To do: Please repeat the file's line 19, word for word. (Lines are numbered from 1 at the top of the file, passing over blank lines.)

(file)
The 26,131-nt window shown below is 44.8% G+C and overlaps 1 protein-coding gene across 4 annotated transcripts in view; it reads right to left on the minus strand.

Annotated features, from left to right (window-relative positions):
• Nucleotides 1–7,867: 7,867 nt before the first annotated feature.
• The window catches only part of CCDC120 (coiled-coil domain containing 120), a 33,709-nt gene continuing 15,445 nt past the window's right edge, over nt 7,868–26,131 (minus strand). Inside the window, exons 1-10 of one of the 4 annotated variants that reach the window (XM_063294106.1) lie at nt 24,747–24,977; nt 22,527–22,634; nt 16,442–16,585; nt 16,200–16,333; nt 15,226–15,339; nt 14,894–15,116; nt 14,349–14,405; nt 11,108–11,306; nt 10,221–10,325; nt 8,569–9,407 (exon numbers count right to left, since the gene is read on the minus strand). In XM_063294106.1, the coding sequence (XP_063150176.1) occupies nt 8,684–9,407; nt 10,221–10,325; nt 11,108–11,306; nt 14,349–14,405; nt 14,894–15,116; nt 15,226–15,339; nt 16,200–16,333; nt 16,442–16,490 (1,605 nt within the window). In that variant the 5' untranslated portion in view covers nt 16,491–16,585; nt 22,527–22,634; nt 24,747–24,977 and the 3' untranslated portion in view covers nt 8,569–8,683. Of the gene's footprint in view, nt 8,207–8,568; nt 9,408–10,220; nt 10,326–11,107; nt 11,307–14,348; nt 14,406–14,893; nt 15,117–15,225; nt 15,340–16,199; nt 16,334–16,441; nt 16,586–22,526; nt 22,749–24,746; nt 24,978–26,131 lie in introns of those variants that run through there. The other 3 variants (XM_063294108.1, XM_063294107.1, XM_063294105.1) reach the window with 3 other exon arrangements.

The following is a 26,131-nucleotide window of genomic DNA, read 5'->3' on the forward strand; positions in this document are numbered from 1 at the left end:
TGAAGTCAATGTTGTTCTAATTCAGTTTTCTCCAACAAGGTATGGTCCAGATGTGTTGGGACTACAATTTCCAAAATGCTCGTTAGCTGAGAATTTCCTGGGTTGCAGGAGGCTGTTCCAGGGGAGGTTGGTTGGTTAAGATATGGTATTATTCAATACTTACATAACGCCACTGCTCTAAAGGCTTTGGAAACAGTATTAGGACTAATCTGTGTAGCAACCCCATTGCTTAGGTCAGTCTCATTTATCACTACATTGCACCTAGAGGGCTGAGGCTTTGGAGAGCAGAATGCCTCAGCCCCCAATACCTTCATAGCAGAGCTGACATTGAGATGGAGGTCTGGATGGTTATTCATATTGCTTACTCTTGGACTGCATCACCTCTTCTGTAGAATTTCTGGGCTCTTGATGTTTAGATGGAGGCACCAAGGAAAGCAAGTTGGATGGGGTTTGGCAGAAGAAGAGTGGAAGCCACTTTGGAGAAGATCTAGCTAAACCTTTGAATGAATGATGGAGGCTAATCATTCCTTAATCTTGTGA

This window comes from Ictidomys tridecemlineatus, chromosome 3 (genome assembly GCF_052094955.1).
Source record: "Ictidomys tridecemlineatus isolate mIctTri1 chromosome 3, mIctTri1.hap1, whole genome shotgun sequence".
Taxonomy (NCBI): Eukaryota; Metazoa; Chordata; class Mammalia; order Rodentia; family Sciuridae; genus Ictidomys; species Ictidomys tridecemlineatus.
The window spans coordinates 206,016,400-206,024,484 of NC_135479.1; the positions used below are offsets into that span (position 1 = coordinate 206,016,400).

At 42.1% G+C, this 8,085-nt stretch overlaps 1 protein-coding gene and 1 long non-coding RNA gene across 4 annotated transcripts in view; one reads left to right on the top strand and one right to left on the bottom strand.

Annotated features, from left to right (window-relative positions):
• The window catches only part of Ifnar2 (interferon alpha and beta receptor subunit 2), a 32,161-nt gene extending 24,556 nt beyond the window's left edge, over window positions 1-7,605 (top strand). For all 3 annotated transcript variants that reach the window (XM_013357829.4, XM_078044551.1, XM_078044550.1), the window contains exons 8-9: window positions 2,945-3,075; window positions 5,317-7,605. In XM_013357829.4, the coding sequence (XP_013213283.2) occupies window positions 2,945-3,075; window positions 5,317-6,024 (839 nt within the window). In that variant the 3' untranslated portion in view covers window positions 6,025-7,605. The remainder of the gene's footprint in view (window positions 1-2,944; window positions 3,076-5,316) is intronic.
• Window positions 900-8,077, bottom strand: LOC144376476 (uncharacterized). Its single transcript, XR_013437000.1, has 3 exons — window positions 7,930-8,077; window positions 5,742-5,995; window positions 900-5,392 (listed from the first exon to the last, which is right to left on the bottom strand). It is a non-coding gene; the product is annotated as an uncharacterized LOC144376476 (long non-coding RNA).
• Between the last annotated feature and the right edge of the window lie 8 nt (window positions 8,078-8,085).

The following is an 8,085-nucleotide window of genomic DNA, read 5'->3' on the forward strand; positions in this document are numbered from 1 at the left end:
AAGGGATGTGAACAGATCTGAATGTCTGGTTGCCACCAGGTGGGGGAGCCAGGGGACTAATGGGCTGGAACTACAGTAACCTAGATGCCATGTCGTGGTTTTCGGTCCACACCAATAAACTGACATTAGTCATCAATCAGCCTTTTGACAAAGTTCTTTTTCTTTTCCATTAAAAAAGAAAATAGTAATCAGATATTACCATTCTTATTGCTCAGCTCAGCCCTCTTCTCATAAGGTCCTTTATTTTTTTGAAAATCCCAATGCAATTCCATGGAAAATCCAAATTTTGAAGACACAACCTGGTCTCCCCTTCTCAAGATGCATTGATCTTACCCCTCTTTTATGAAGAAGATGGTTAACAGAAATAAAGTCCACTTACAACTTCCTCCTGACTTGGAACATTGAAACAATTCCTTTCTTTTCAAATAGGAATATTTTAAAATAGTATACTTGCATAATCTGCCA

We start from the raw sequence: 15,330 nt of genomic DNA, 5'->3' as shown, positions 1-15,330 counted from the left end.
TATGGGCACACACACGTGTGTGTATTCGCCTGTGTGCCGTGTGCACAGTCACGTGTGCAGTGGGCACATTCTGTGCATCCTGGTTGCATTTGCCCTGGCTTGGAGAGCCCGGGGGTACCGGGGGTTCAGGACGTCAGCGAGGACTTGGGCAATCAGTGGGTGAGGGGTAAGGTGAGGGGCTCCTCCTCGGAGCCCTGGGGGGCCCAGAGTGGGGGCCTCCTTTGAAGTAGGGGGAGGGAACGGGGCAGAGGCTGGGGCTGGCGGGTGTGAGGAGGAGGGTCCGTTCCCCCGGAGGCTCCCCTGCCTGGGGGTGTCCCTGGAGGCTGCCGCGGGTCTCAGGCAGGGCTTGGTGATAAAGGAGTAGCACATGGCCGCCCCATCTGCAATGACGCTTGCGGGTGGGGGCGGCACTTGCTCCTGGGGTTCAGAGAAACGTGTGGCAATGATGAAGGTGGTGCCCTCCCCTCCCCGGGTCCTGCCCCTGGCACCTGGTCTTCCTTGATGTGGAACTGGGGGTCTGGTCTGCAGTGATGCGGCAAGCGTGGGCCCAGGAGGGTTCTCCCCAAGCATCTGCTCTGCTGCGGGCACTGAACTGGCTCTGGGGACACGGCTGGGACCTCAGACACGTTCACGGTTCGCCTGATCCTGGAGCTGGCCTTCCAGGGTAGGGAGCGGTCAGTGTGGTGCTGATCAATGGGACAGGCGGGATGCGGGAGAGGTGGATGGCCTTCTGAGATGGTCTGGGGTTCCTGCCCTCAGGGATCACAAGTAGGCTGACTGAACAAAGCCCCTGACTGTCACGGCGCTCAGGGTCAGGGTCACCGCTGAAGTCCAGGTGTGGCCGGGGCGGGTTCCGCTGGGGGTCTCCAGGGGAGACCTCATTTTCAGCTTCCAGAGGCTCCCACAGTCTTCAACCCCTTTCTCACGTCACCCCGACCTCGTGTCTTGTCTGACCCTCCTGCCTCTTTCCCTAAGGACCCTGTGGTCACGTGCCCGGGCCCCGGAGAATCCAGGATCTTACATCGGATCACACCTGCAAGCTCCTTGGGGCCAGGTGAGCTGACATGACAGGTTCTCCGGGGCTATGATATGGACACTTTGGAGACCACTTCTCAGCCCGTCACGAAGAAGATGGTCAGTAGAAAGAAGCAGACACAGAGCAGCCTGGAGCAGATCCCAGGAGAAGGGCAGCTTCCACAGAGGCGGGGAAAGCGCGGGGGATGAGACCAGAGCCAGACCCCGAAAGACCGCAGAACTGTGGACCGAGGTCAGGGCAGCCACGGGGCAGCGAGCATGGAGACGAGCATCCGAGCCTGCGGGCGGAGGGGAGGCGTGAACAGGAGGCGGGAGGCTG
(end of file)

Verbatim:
TATGGGCACACACACGTGTGTGTATTCGCCTGTGTGCCGTGTGCACAGTCACGTGTGCAGTGGGCACATTCTGTGCATCCTGGTTGCATTTGCCCTGGCTTGGAGAGCCCGGGGGTACCGGGGGTTCAGGACGTCAGCGAGGACTTGGGCAATCAGTGGGTGAGGGGTAAGGTGAGGGGCTCCTCCTCGGAGCCCTGGGGGGCCCAGAGTGGGGGCCTCCTTTGAAGTAGGGGGAGGGAACGGGGCAGAGGCTGGGGCTGGCGGGTGTGAGGAGGAGGGTCCGTTCCCCCGGAGGCTCCCCTGCCTGGGGGTGTCCCTGGAGGCTGCCGCGGGTCTCAGGCAGGGCTTGGTGATAAAGGAGTAGCACATGGCCGCCCCATCTGCAATGACGCTTGCGGGTGGGGGCGGCACTTGCTCCTGGGGTTCAGAGAAACGTGTGGCAATGATGAAGGTGGTGCCCTCCCCTCCCCGGGTCCTGCCCCTGGCACCTGGTCTTCCTTGATGTGGAACTGGGGGTCTGGTCTGCAGTGATGCGGCAAGCGTGGGCCCAGGAGGGTTCTCCCCAAGCATCTGCTCTGCTGCGGGCACTGAACTGGCTCTGGGGACACGGCTGGGACCTCAGACACGTTCACGGTTCGCCTGATCCTGGAGCTGGCCTTCCAGGGTAGGGAGCGGTCAGTGTGGTGCTGATCAATGGGACAGGCGGGATGCGGGAGAGGTGGATGGCCTTCTGAGATGGTCTGGGGTTCCTGCCCTCAGGGATCACAAGTAGGCTGACTGAACAAAGCCCCTGACTGTCACGGCGCTCAGGGTCAGGGTCACCGCTGAAGTCCAGGTGTGGCCGGGGCGGGTTCCGCTGGGGGTCTCCAGGGGAGACCTCATTTTCAGCTTCCAGAGGCTCCCACAGTCTTCAACCCCTTTCTCACGTCACCCCGACCTCGTGTCTTGTCTGACCCTCCTGCCTCTTTCCCTAAGGACCCTGTGGTCACGTGCCCGGGCCCCGGAGAATCCAGGATCTTACATCGGATCACACCTGCAAGCTCCTTGGGGCCAGGTGAGCTGACATGACAGGTTCTCCGGGGCTATGATATGGACACTTTGGAGACCACTTCTCAGCCCGTCACGAAGAAGATGGTCAGTAGAAAGAAGCAGACACAGAGCAGCCTGGAGCAGATCCCAGGAGAAGGGCAGCTTCCACAGAGGCGGGGAAAGCGCGGGGGATGAGACCAGAGCCAGACCCCGAAAGACCGCAGAACTGTGGACCGAGGTCAGGGCAGCCACGGGGCAGCGAGCATGGAGACGAGCATCCGAGCCTGCGGGCGGAGGGGAGGCGTGAACAGGAGGCGGGAGGCTG